5. Lincoln (1986-87)
A future World Cup hero, an unwanted historic milestone and a toothy German Shepherd all played an integral part in this bonkers final-day Division Four drama in 1986-87.
Lincoln looked to have avoided the ignominy of becoming the first team ever to be automatically demoted to the Conference when rivals Torquay went 2-0 down at home to a Crewe outfit starring David Platt. But they didn’t bank on the tenacity of Jim McNichol.
After grabbing one back for Gillingham, McNichol raced upfield in search of a second, only to be attacked by a police dog who left him requiring 17 stitches. It was in the resulting five minutes of stoppage time that Torquay managed to draw level and push Lincoln into the record books.
4. Doncaster (2013-14)
Seventeenth-placed Doncaster must have felt reasonably positive about their Championship status with 16 minutes of the 2013-14 campaign left to play. Rovers were drawing with league champions Leicester, while the team directly below them, Birmingham, were trailing Bolton 1-0 – thus requiring a three-goal swing in just over quarter of an hour.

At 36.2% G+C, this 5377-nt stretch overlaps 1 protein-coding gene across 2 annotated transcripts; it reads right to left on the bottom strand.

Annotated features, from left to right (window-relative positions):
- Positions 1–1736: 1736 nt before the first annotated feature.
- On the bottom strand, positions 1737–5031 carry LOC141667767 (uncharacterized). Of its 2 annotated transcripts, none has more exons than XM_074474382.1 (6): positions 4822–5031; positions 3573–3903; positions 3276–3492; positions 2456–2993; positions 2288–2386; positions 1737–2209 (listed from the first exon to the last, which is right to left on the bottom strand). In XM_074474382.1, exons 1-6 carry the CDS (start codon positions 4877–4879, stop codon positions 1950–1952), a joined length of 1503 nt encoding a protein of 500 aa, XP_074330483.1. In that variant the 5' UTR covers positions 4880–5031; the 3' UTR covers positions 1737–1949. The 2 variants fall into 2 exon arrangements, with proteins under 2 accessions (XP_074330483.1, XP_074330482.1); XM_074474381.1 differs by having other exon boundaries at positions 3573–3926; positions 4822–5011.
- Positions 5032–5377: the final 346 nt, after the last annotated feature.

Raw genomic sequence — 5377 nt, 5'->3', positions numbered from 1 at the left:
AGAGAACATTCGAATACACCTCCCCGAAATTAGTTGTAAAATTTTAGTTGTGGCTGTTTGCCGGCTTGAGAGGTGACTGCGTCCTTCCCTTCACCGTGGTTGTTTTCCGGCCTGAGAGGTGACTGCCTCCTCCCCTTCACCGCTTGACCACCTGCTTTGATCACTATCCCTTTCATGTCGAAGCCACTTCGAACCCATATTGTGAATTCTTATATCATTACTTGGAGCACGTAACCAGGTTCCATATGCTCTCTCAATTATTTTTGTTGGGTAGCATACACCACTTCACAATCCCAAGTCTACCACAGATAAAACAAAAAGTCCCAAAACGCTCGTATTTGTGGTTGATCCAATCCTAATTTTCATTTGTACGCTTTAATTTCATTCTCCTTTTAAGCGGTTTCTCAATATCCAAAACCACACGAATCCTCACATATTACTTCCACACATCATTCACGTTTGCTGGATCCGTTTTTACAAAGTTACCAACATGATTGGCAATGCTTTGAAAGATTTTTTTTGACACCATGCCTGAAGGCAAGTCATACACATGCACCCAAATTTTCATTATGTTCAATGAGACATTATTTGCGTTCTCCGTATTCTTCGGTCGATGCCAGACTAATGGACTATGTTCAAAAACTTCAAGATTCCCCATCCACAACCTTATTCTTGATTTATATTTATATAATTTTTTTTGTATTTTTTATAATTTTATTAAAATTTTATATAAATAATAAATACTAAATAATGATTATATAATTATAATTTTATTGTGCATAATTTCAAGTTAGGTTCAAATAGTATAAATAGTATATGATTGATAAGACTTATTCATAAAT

Despite the Foxes converting a penalty soon after, another Bolton goal soon extinguished any panic. Or at least it should have: Birmingham pulled one back with 12 minutes to go, then struck a 93rd-minute winner to save their own skin and consign poor Doncaster to the third division.
3. Peterborough (2012-13)
Peterborough had spent most of their 2012-13 Championship season staring demotion in the face, but five victories from their last 12 games meant they went into the final day above the drop zone on goal difference. Leading play-off-bound Crystal Palace 2-1 with just nine minutes left, Posh looked set to climb above Millwall (losing at Derby) and Huddersfield (trailing to Barnsley) into a 19th-place finish.